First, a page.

As consumer brands realize the growing importance of personalization in driving business growth and building customer loyalty, many have awakened to the need for a comprehensive customer data foundation to power their personalization efforts. But two common reactions are “How do I build a solid customer data foundation when we haven’t been collecting customer data consistently, if at all?” and “With the impending demise of the 3rd party cookie, we have even less customer signals to act on.” Reasonable questions. The good news is, you have more data than you think you do, and there is a lot you can do to create more complete customer profiles with what you already have, all while being compliant with privacy laws.
The data is there, it’s just hard to get to and translate.
Customers provide you with information about themselves whenever they interact with your brand, but there are three common challenges to deal with:
First, the information provided is sparse or inaccurate. Customers transact with your business and they forget to present their loyalty card, have multiple loyalty cards, or simply pay with their credit card without providing additional information about themselves. So, how do you relate these sparse transactional data points to individual customers?
Second, the Information provided is trapped in different data silos. Different customer touchpoints are fronted by different IT systems and are also typically provided by different vendors. When customers interact with a brand at its physical locations, website, mobile app, customer care channels, etc., each system captures and stores data separately. These different technologies all have different customer data models and have no common keys that connect the disparate data. So, how do you bring all this data together cost-effectively and quickly relate the data to individual customers?
Thirdly, the information provided is inconsistent across different customer channels. Customers interact across a brand’s channels and often provide inconsistent information. Whether they make a mistake with the data entry, their lives change (e.g. getting married, relocating, etc.), or they want to use different contact information for the different channels they interact in — all these behaviors make it challenging to create an accurate customer profile. So, how do you make sense of this inconsistent information?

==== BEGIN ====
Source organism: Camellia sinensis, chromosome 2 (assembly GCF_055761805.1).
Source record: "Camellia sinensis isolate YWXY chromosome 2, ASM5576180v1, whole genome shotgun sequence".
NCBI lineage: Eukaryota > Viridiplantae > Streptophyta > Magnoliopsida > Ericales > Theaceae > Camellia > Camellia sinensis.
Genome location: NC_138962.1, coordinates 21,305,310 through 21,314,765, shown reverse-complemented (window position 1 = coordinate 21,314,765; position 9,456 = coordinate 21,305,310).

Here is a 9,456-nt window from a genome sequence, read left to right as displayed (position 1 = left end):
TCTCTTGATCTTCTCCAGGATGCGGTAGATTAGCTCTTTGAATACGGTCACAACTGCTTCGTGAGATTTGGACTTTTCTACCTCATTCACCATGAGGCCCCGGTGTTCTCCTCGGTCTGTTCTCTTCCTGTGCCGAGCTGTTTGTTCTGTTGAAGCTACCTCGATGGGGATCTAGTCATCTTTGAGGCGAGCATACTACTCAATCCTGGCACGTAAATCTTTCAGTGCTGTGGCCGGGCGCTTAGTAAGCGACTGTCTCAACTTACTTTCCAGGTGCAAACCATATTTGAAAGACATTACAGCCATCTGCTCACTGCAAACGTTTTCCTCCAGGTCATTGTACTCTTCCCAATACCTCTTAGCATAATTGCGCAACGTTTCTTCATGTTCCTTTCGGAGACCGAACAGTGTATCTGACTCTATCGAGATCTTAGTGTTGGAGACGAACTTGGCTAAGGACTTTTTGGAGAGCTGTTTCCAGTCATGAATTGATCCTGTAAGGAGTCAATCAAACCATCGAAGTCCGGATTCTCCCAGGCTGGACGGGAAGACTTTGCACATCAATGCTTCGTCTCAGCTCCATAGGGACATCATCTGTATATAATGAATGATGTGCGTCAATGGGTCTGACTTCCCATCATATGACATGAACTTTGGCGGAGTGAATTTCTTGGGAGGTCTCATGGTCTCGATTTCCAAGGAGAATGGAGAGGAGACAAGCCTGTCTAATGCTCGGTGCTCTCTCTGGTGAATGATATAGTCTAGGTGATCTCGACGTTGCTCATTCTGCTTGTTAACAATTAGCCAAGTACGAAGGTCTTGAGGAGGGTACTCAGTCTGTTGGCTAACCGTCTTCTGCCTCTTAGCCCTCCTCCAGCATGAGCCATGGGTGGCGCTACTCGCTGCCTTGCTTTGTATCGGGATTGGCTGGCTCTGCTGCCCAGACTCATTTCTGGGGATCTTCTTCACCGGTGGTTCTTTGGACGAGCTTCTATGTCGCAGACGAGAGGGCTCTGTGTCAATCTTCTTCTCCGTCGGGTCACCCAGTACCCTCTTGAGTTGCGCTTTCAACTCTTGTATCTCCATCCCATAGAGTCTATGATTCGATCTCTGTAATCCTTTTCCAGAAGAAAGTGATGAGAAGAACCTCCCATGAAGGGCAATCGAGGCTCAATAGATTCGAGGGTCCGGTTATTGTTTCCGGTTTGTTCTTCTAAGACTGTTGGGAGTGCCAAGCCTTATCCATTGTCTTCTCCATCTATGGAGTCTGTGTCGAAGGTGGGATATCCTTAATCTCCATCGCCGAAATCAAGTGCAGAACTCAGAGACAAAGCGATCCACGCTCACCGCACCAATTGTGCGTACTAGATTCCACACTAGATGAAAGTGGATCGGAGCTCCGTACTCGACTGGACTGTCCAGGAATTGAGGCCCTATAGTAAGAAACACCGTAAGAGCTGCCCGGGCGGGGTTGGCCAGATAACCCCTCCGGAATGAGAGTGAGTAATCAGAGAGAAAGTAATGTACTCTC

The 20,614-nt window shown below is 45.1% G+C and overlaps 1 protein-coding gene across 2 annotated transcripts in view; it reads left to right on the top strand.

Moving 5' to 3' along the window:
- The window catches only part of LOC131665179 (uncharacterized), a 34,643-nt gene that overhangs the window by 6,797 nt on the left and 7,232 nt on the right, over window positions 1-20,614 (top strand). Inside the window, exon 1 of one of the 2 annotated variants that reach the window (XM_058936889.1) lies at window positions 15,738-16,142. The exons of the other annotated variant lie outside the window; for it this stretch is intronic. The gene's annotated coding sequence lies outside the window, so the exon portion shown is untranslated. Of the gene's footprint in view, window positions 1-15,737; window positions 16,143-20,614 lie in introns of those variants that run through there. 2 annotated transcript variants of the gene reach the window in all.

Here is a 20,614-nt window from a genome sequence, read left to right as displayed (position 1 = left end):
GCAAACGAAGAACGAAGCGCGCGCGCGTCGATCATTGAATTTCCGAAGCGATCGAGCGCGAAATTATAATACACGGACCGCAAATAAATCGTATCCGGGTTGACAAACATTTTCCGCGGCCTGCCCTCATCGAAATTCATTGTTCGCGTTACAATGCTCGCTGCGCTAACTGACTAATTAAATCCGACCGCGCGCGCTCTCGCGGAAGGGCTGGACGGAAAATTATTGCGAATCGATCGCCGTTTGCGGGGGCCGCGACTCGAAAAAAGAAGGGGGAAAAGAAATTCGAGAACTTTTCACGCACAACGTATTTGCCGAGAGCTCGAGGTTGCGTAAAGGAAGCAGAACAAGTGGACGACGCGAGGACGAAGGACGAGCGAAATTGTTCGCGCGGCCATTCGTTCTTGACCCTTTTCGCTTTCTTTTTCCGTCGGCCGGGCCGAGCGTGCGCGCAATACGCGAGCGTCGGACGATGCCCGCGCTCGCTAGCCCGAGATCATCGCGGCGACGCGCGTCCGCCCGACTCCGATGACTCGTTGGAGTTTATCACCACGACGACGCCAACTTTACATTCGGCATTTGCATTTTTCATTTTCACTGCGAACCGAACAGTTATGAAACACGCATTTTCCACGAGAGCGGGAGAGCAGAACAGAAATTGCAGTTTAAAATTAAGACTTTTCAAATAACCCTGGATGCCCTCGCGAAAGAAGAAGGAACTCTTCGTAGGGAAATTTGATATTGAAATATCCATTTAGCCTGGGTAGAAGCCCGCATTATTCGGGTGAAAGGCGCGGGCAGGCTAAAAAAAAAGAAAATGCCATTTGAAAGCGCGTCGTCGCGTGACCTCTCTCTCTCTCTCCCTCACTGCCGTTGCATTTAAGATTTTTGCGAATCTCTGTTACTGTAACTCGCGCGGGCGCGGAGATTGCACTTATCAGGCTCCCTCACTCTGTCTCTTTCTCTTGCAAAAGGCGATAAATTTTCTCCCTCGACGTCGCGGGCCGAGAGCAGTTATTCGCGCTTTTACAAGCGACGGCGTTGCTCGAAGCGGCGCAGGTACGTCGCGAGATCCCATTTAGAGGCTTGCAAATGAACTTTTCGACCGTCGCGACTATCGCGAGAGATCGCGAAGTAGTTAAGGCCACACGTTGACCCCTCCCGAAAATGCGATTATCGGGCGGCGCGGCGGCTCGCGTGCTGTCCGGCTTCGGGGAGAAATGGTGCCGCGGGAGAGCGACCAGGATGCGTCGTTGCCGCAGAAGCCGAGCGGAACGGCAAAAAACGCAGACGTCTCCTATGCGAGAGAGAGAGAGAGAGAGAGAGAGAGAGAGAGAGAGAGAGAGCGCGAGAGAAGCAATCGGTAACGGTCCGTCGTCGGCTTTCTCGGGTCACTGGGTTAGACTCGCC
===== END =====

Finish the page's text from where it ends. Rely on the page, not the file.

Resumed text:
The answer to all three questions lies in using a first-party customer data identity resolution solution that is able to cost-effectively bring together all the disparate sources of customer data and leave no stone unturned in extracting the available signals, no matter how sparse they may be, from ALL the data, and then intelligently resolving customer identities within that data.
Apply a surgical use of third-party data enrichment.
Once you have a solid view of the state of your customer identities through a rigorous first-party data identity resolution process, then it makes sense to surgically leverage third-party data enrichment where you need it most. To save on cost, and maximize your ROI, you only send the customer records that need to be enriched with additional PII (and other data) to your third-party data provider, rather than sending all records or batches that include records with sufficient data. Then your third-party partner provides the additional data to help with more customer identification or to create richer customer profiles.
"Data collection is not just about collecting customer identification data, but it is also about collecting behavioral data as customers interact with your brand."
Don’t make data collection an afterthought.
Oftentimes, when brands create new digital and physical experiences, collecting data from the customer is an afterthought in the design of those experiences. Data collection should be part of the experience design. The customer should feel like they have received value from the experience so that they want to provide their information for future engagement.